It was a perfect, and of course in hindsight, humorous moment of culture clash.  But it was also an opportunity missed to realize that …. even as we enthusiastically want to share our pride of identity with our hosts, when they open the door we must ask ‘permesso’ and if we forget, or do something incorrect, when they try to guide us in a direction right for their comfort….we should pause, take a breath and realize we are in their home.  They actually are the perfect guides for us to take those first steps over their portal with confidence and openness. And with a sense of belonging.  We need to allow our hold on our sense of identity to loosen a bit.

The project ended wonderfully with many friends made because, as the sensitivity of the students grew and developed during their stay, many doors opened to them.  In their own ways each of them learned their level of asking permission. 

‘Permesso’ goes far.  In Italian or any language. 


Observe the Door

  • August 18, 2011 8:39 am

We just completed our 8 week collaboration with the University of Texas on our Global Voices project in Florence, Italy. 

For the work of The GTP, Italy could not be a more perfect entryway for honing and perfecting the processes and structures of our projects and initiatives.  Or a more perfect lesson for visiting students, professors and artists who either have never left the United States or have never created work abroad having to deal with a local ‘reality’ such as Florence offers.

Approaching a new culture, whether it is globally or within our own country, requires that we check our ego, our ideas of how things ‘should’ be, and our ideas of how we ‘want’ things to be at the door.  We need to let go, open our eyes, our ears… all our senses…. including our heart…. and allow the truth of where we are to enter in. 

In Italy, when you are standing in front of a door…. ANY door… it is unlikely there will be an obvious way that it will open.  Unlike in the US where, for the most part, we have a door knob which is situated at hip height to your right and one turn will give you access…. that is NOT how Italian doors work.  So what does that mean?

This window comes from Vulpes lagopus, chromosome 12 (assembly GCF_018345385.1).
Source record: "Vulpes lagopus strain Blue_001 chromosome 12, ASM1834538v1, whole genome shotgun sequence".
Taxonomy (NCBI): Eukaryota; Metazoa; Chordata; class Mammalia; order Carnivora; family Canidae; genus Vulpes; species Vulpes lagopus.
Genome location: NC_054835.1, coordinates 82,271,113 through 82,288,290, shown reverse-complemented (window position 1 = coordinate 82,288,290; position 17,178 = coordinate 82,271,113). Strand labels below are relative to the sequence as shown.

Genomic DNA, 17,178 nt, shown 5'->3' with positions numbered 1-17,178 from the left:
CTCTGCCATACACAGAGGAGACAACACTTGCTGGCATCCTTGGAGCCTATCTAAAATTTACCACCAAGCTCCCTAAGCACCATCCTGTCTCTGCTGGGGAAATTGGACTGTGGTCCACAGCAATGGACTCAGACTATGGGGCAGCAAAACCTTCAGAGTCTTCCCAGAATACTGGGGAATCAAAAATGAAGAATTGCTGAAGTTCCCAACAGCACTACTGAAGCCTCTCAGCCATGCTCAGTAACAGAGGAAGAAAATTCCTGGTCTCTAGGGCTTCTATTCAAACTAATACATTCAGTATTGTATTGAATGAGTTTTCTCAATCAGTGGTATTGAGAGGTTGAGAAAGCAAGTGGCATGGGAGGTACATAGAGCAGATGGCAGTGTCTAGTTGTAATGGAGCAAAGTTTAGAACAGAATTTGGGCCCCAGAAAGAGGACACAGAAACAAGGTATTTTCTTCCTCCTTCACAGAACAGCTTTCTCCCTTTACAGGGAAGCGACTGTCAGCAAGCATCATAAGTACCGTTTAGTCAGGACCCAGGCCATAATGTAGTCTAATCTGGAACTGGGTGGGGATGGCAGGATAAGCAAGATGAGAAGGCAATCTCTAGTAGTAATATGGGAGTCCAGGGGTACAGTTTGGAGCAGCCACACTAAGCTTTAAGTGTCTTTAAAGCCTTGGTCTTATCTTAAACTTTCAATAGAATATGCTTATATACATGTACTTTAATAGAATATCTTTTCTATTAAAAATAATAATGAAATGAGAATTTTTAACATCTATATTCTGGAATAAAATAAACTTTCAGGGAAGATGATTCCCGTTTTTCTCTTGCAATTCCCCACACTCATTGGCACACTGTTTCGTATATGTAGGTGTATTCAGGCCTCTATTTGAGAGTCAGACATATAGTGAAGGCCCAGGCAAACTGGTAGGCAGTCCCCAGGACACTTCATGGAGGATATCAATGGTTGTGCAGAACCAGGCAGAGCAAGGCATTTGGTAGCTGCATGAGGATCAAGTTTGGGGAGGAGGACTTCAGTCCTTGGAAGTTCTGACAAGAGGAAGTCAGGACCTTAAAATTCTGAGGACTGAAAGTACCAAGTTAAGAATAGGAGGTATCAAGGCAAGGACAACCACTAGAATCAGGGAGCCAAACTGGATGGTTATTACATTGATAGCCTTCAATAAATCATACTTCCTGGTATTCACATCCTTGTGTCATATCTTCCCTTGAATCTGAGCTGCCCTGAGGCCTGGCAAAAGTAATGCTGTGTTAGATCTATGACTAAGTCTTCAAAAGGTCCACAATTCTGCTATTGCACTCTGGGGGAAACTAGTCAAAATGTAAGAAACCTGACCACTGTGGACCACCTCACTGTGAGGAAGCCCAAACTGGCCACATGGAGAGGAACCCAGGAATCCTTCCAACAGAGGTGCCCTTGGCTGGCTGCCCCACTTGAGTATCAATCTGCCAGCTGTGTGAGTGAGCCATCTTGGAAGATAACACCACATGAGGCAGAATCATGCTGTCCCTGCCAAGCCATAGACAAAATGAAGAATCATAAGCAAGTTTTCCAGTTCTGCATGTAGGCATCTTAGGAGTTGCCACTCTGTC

It means you have a choice.  You can either stare at that door and become terrified, angry, frustrated, confused, insist it be ‘the door you know’, or you can…. simply…. observe the door.  You know it is a door.  You know it opens.  You just don’t know (yet) HOW. 

And that is the key issue for entering a new culture.  And, most certainly, for creating something of any relevant value there.  Accept that you don’t know.  But trust that you will.  Italian doors are magnificent things.  Many of them are physically beautiful.  Some of them are huge old horse carriage doors.  Others are so small they are half the size of our own.  Some have opening mechanisms in the center, some to the left, to the right, some turn, some push, some lift.  Some open by looking away from the door to the wall on your right or left for a gold or black or copper or red button.  But the one thing that holds true…. it will open.

In order to truly enter a new culture.  You must ‘observe the door.’  There were so many moments with our group from Texas where this challenge was beautifully presented, both actually and metaphorically.  Healthy international engagement on a creative level… on any level …. requires a level of relaxation.  You must let go of the ideas you have of how things are done and, even, who you are in the doing of them.  The opportunity presented, in many ways, is for you to be brave enough to admit you don’t know.  Until you learn about where you are.  And who you are with.  Take a breath, let in that information, see the shiny copper button just at eye level waiting to be pushed, and then. . . walk through.

At that point, you can begin to collaborate.


Theatre’s Outlying Elements